Lotus is developing a set of extensions for Domino 5.0 that will allow the server to function as the collaboration engine for Microsoft's client software and productivity applications.
The company has launched its Bluejay Project, which is designed to match the collaboration environment that Microsoft is building with the Exchange 2000 server, Office productivity applications and Outlook. Microsoft is touting the integration of the three products as the foundation for building collaborative applications, a development area that has long been a sweet spot for Lotus.
Lotus officials say they recognise that most of their users run Microsoft Office - which includes the Outlook client - on their corporate desktops. The company wants to keep those customers on the Domino server and not have them defect to Exchange.
"I don't see Bluejay as state-of-the-art technology, it's just making sure the horse race stays neck and neck," says Jim Kobielus, an analyst with The Burton Group. "Lotus is intent on being able to further integrate Domino into the Microsoft environment. They are positioning Domino as an application server for customised applications with rich presentation and a range of connections to back-end systems."
Lotus has been working diligently along those lines to expand the number of client options so users are not locked into Notes.
Bluejay is focused on four core components, including the Domino Net Store - the counterpart to Microsoft's Web Store in Exchange 2000. The Net Store allows Office to use Domino as its file store, and presents Domino databases, folders and file attachments in a Windows Explorer interface.
"That lets you bring Domino qualities to Office," says Jeanette Medlin, director of product marketing for Lotus. "You have replication, full-text search, workflow and security."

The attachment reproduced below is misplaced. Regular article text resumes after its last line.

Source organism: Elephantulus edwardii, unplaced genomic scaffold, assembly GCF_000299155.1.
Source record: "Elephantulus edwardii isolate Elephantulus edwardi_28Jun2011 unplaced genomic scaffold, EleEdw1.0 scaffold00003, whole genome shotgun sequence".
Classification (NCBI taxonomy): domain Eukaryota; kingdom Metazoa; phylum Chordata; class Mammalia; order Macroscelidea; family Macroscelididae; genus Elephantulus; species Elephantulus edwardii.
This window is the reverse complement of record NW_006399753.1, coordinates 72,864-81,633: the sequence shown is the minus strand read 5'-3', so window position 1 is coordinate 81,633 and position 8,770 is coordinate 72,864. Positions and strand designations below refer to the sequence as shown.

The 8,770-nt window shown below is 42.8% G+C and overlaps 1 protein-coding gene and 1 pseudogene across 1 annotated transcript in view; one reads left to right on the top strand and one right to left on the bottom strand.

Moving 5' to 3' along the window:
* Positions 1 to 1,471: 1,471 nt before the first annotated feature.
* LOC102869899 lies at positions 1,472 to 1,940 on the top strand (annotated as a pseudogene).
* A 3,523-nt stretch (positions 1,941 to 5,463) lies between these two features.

Bluejay will also include iNotes for Outlook, which adds Notes replication features to the Microsoft client. Thereplication support allows the offline use of mail and calendar features through Outlook before synchronising changes to Domino. Bluejay will also include seven Component Object Model (COM) objects that make it easier for developers using Microsoft tools to incorporate Domino services into their applications. The COM objects include mail, directory, workflow, collaboration and views.
Another key of Bluejay is a connector for SQL Server 7.0 and Access 2000, providing native connectivity as opposed to the Open Database Connectivity interface Domino now supports.
Lotus officials claim users can add collaboration services to Office and Outlook without having to deploy Windows 2000, Active Directory and Exchange 2000. Lotus' Medlin says Domino runs on a variety of platforms, including Linux and Windows NT. The Bluejay extensions will initially run only on NT, but will be ported to other platforms later this year.
Microsoft officials were quick to say Lotus is playing catch-up.
Chris Baker, product manager for Exchange, said: "They finally realised that they had to integrate with Office and Outlook. Well we made that bet a long time ago.
"It makes me wonder what success or failures they have had with their own Domino R5 client. But what I really have to question is whether Outlook and Domino is on par with Outlook and Exchange."